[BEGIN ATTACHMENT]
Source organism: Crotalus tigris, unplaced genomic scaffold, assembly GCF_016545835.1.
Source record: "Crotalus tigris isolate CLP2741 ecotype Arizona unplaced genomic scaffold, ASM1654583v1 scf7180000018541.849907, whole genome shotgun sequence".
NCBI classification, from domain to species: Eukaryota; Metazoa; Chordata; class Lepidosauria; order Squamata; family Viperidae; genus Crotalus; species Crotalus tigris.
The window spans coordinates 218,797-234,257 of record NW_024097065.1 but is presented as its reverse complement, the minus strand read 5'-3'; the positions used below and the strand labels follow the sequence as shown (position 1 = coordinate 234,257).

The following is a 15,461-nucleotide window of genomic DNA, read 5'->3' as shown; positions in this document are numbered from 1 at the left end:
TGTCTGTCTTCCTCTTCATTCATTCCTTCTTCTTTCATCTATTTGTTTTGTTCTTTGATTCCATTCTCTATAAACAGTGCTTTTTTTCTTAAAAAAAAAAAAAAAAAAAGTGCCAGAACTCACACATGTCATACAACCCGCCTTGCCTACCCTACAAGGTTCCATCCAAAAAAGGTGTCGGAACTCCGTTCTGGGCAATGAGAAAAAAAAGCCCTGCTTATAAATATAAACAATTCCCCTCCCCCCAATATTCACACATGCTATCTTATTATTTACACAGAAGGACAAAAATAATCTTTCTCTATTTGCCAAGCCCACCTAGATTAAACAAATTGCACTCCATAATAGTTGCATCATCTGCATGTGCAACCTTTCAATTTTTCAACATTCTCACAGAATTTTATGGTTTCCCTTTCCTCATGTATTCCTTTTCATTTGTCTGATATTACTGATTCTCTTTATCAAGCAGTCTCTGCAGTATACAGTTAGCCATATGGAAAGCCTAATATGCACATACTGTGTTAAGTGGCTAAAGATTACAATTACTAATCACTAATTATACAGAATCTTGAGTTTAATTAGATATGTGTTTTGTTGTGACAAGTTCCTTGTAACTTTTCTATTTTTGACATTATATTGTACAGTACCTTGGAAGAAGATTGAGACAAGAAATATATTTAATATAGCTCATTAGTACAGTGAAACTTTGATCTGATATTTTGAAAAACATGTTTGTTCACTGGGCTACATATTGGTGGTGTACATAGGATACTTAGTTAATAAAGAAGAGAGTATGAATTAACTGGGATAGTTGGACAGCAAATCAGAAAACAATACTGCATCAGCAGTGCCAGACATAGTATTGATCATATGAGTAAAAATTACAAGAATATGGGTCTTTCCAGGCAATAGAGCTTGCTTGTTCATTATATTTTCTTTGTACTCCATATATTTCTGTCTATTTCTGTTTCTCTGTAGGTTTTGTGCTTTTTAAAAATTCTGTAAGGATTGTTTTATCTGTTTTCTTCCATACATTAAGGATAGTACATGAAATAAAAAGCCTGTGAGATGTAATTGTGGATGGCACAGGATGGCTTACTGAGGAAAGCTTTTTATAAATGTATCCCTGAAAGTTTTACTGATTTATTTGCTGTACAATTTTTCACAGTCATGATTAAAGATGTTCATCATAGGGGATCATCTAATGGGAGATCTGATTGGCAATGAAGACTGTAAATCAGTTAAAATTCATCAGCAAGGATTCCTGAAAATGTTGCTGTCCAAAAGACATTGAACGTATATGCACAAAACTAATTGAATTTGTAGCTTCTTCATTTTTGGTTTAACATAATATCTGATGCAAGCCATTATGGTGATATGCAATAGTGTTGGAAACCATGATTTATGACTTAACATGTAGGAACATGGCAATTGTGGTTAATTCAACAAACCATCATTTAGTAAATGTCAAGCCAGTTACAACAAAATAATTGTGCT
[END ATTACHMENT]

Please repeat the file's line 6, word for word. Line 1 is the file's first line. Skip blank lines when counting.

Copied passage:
TGTCTGTCTTCCTCTTCATTCATTCCTTCTTCTTTCATCTATTTGTTTTGTTCTTTGATTCCATTCTCTATAAACAGTGCTTTTTTTCTTAAAAAAAAAAAAAAAAAAAGTGCCAGAACTCACACATGTCATACAACCCGCCTTGCCTACCCTACAAGGTTCCATCCAAAAAAGGTGTCGGAACTCCGTTCTGGGCAATGAGAAAAAAAAGCCCTGCTTATAAATATAAACAATTCCCCTCCCCCCAATATTCACACATGCTATCTTATTATTTACACAGAAGGACAAAAATAATCTTTCTCTATTTGCCAAGCCCACCTAGATTAAACAAATTGCACTCCATAATAGTTGCATCATCTGCATGTGCAACCTTTCAATTTTTCAACATTCTCACAGAATTTTATGGTTTCCCTTTCCTCATGTATTCCTTTTCATTTGTCTGATATTACTGATTCTCTTTATCAAGCAGTCTCTGCAGTATACAGTTAGCCATATGGAAAGCCTAATATGCACATACTGTGTTAAGTGGCTAAAGATTACAATTACTAATCACTAATTATACAGAATCTTGAGTTTAATTAGATATGTGTTTTGTTGTGACAAGTTCCTTGTAACTTTTCTATTTTTGACATTATATTGTACAGTACCTTGGAAGAAGATTGAGACAAGAAATATATTTAATATAGCTCATTAGTACAGTGAAACTTTGATCTGATATTTTGAAAAACATGTTTGTTCACTGGGCTACATATTGGTGGTGTACATAGGATACTTAGTTAATAAAGAAGAGAGTATGAATTAACTGGGATAGTTGGACAGCAAATCAGAAAACAATACTGCATCAGCAGTGCCAGACATAGTATTGATCATATGAGTAAAAATTACAAGAATATGGGTCTTTCCAGGCAATAGAGCTTGCTTGTTCATTATATTTTCTTTGTACTCCATATATTTCTGTCTATTTCTGTTTCTCTGTAGGTTTTGTGCTTTTTAAAAATTCTGTAAGGATTGTTTTATCTGTTTTCTTCCATACATTAAGGATAGTACATGAAATAAAAAGCCTGTGAGATGTAATTGTGGATGGCACAGGATGGCTTACTGAGGAAAGCTTTTTATAAATGTATCCCTGAAAGTTTTACTGATTTATTTGCTGTACAATTTTTCACAGTCATGATTAAAGATGTTCATCATAGGGGATCATCTAATGGGAGATCTGATTGGCAATGAAGACTGTAAATCAGTTAAAATTCATCAGCAAGGATTCCTGAAAATGTTGCTGTCCAAAAGACATTGAACGTATATGCACAAAACTAATTGAATTTGTAGCTTCTTCATTTTTGGTTTAACATAATATCTGATGCAAGCCATTATGGTGATATGCAATAGTGTTGGAAACCATGATTTATGACTTAACATGTAGGAACATGGCAATTGTGGTTAATTCAACAAACCATCATTTAGTAAATGTCAAGCCAGTTACAACAAAATAATTGTGCT